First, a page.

Venue Details

26 Star Starred
Mead Theatre Lab
Flashpoint 916 G St. NW Washington, DC 20001
202-315-1305
Venue website Get directions
4.1 / 5 Rated by 8 members
Review from Wendy Whitfield

Completely unfamilar with the writers, but throughly enjoyed both short plays included in this one themed production. I think it was an Egyptian writer, and I could not find any other works by him in print. Would love to read and see more of him.

reviewed Oct 17 2012 report as inappropriate
Review from Joan Ryan

The two stories were interesting and well acted. My only negative comment is that our chairs were essentially on stage and I constantly felt as though I was in the way of the actors.

reviewed Oct 17 2012 report as inappropriate
Review from steven koltai

One of the best shows I've seen in a long time!

reviewed Nov 03 2012 report as inappropriate
View All 6 Reviews
More Information

Description

Translated by Dina Amin **__

__**__The Visitor__: Directed by Gail Humphries Mardirosian

__The Peephole: __Directed by Hanna Bondarewska

The Ambassador Theater invites you to trespass into a nighttime world of desperate crime and ruthless criminals. Or are they?  Alfred Farag lures actors and spectators into playing the game of a lifetime in the U.S. premieres of two suspenseful Egyptian one-act plays. The Visitor deals with deception (both of others and of ourselves), while The Peephole addresses the soullessness of an unchained capitalist society.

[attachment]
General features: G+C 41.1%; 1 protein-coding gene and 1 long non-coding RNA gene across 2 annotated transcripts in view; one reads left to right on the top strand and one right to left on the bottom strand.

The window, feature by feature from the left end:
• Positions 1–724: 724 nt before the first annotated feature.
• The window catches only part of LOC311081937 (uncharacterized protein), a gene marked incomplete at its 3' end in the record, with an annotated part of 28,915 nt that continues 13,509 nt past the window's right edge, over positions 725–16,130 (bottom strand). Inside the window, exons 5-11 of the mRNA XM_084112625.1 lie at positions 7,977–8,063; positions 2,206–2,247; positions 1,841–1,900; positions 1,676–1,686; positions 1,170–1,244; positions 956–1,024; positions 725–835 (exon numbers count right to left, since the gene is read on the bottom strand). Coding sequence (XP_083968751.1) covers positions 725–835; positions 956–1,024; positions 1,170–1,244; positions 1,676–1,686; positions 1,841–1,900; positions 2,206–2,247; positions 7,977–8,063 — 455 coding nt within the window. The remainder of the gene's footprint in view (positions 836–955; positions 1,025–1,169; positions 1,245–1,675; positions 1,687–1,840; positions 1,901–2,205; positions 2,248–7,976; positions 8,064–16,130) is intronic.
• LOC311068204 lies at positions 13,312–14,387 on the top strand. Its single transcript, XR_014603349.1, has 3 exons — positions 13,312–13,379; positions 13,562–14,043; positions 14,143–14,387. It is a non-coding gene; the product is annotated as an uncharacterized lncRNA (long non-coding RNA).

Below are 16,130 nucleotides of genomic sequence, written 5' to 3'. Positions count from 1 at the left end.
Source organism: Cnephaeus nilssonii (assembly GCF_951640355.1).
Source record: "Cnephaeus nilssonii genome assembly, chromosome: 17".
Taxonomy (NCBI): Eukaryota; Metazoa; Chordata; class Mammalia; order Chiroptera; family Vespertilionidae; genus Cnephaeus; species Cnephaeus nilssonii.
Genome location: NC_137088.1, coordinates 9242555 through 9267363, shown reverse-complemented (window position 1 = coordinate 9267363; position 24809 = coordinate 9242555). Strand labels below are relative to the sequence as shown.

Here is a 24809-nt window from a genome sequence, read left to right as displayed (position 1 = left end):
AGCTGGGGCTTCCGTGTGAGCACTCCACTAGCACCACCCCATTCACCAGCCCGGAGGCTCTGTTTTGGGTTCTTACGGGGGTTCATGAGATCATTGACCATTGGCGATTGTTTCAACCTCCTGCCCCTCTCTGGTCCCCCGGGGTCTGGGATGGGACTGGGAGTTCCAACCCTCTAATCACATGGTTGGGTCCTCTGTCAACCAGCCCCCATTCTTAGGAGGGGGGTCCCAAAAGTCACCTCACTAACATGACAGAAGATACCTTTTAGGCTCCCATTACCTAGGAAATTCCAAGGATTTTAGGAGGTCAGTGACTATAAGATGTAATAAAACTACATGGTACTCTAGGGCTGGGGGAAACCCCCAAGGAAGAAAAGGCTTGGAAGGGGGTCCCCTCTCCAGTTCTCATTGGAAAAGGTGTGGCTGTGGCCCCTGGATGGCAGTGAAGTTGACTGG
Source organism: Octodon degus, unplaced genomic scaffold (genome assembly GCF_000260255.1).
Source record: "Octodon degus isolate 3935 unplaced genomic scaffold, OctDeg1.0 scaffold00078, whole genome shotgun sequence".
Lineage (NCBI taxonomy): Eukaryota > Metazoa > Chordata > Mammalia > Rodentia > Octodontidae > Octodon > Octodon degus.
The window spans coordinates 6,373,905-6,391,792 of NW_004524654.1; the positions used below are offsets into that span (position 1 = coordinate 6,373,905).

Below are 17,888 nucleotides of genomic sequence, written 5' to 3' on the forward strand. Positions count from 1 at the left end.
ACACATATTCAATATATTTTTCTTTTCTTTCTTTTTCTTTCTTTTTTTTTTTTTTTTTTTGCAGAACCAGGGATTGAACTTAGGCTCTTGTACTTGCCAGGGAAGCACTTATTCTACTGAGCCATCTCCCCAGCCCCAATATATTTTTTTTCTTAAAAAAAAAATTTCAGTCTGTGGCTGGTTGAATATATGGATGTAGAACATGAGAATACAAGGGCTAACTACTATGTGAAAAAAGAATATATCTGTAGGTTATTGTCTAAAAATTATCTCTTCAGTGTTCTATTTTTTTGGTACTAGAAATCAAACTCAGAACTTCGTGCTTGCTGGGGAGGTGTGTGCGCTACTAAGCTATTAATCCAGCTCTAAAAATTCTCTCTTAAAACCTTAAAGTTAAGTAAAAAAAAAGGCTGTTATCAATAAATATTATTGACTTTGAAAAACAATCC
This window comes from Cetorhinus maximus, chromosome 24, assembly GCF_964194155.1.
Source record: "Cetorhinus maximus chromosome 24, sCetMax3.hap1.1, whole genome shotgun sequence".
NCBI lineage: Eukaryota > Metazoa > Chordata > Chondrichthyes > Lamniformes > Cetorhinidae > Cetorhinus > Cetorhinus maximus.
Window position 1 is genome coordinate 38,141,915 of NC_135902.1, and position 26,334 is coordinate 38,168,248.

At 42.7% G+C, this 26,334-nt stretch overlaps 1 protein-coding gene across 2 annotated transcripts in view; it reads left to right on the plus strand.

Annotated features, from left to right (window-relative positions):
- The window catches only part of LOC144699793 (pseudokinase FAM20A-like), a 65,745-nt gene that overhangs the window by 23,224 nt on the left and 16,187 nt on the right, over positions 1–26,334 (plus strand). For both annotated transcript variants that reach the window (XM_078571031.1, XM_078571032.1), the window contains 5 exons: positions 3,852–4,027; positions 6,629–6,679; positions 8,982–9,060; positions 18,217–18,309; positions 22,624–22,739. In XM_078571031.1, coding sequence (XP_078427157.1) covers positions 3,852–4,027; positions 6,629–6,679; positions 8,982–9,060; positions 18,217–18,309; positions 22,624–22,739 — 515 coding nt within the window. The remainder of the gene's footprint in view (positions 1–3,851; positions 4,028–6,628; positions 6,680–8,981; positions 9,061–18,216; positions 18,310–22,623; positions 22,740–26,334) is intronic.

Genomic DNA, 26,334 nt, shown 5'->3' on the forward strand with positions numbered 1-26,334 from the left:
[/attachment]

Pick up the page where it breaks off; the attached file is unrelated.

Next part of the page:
This illustrious playwright brings the audience into the world of illusion and reality, utilizing the device of play within a play. He blurs the line between what is real and what is theatrical while posing questions regarding power and social status. Ultimately, both of his plays address themes that provoke thinking on subjects still relevant to the 21st century.

The audience will find themselves laughing and crying whilst trapped in Farag’s psychological maze of mirrors, a funhouse where we never know what is real. These plays give insight into Egyptian socio-economic culture, which ultimately gave rise to the Arab Spring, challenging traditional views about power.

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